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(Memphis) WREG uncovers new details about children who died in the care of the Tennessee Department of Children’s Services.  A review of files reveals red flags about the children’s care and the agency’s role in it.

Homicide by blunt force trauma, drownings, suffocation. That’s the way children died right here in Shelby County. Children who were supposed to be protected by the Department of Children’s Services.

“It doesn’t look good for any of us if a child dies, so none of us want that to happen,” says Rep. John Deberry of Memphis.

These are kids who were neglected by their own families, and now, there are questions about whether the agency paid to care for them has done the same. Rep. Deberry joined other lawmakers, raising questions about DCS after learning 31 kids died in the first half of 2012 who had prior contact with the Department.

Deberry once chaired the now defunct Children and Family Affairs Committee and now serves on the Civil Justice Committee.  Members often hear issues related DCS.

“Folks are just not in the mood anymore for the same old rhetoric, the same old song and dance, the same old dog and pony show, they’ve had enough and they want answers and I think that’s a good thing, I think it will change the culture,” Deberry says.

Getting those answers hasn’t been easy. In fact, we can’t even tell you how many kids have died under DCS’ watch over the past year because the agency has given out different figures and now refuses to clarify.

WREG asked for details, about Shelby County specifically, during the years 2008 to 2012.
A spokesperson initially sent us a list of 27 children. When we pressed for more, we got a second sheet with 26 deaths.

However, there’s little information about the agency’s role in the child’s life, and more importantly what it did to help prevent the child from death.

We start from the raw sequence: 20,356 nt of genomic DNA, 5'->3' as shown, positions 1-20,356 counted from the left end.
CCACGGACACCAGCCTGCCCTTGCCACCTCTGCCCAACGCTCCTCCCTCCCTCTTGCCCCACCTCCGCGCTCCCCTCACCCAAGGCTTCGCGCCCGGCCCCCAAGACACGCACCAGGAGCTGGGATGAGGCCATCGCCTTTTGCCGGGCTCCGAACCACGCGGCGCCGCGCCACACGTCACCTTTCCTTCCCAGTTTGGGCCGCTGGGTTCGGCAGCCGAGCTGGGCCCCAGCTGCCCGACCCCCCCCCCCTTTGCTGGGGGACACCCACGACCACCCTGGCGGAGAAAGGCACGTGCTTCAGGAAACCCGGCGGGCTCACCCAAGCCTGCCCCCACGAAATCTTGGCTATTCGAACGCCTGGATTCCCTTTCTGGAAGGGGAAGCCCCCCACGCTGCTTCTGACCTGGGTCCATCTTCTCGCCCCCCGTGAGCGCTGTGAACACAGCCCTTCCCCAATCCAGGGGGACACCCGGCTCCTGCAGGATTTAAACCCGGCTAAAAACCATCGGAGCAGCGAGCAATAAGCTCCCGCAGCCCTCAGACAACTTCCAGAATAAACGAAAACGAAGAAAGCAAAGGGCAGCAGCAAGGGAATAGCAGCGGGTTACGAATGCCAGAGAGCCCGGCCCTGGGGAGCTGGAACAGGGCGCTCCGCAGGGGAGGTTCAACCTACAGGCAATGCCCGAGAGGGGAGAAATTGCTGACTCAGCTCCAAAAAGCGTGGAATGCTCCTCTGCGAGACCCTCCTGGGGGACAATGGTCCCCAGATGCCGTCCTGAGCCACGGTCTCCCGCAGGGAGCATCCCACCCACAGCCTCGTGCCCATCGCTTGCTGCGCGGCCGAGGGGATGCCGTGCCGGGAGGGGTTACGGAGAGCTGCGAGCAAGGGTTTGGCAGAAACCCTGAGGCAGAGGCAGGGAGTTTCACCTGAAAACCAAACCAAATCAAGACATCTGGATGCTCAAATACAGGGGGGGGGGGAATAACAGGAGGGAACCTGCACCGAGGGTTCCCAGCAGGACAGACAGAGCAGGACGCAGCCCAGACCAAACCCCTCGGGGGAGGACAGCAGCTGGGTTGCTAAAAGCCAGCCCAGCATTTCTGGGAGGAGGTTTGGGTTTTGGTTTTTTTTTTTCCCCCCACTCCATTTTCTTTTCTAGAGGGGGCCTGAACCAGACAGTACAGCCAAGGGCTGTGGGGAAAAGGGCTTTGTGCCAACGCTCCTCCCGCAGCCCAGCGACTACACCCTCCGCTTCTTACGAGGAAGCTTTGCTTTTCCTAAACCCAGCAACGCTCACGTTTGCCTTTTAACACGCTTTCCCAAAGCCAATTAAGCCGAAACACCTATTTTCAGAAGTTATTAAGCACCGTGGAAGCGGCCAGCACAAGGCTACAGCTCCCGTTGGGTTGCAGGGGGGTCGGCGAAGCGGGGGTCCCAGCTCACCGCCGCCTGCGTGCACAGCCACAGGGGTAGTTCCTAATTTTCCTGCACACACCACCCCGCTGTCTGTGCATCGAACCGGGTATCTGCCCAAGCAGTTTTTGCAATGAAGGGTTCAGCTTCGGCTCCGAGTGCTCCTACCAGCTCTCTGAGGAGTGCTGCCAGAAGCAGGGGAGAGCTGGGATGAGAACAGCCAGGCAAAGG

Carla Aaron is the Executive Director of Child Safety at DCS. “We can’t determine that we did anything negligible that impacted the child’s death,” said Aaron in an October 2012 interview.

Unfortunately, we don’t know that. Numerous times, DCS lists “prior involvement not pertinent to the child fatality” related to its involvement in the child’s life prior to and after the fatality.

“Any child death is horrible, but I think at some level we have to realize some of these are going to occur whether DCS is involved or not,” added Aaron.

A look into edited files from the agency reveals that may not be true. The On Your Side Investigators asked DCS for the full, case files for the Shelby County fatalities.

When the Department refused, we joined a coalition of media outlets suing for the records.  We’re still waiting on those.  In the meantime, four files came to us by court order, and they do reveal some red flags.

For example, a 16-year-old was killed in a car accident in the summer of 2011.
Before he died, he’d been missing for two months from his state sponsored foster home.

In an emailed response, DCS Spokesperson Molly Sudderth said the following. “…If a child runs from a placement the department exhausts every means possible to locate the child as quickly as possible. First, staff contact law enforcement and work with them to located the child. DCS staff will also notify the department’s Internal Affairs division to initiate an investigation.”

Then there’s the 11-month-old boy who died at a domestic violence shelter where his family was living. We know he’d recently been treated for pneumonia and mom missed a follow up visit to the doctor. The medical examiner couldn’t determine the cause of death and said trauma wasn’t involved.

However, it’s questionable why he was there in the first place. DCS had three cases on the child within six months of the fatality, including one for physical and psychological abuse still open at the time of his death.

Sudderth stated the following about why workers left the child with the family, “It was believed that the mother had removed the children from the abusive situation with the boyfriend and had moved to the shelter for help. The report states she had made an effort to get the children into counseling and appeared to be making decisions aimed at protecting them.”

Despite this new information, the pages obtained in the four cases only represent a portion of what’s in the children’s entire file. The limited information mainly covers DCS’ interaction after the fatality, still leaving questions about its role prior to their deaths.

Deberry says he hopes to not only get answers about how the children died, but about the best ways to prevent it from happening in the future. “Even if it was unpreventable, and I hate saying that, but if we say it’s unpreventable, let’s make sure from this point on that it doesn’t happen again.”

The agency’s commissioner of two years, Kate O’Day, resigned earlier this month. We reached out to Interim Commissioner James Henry for an interview, so far he’s declined.

For more on this investigation: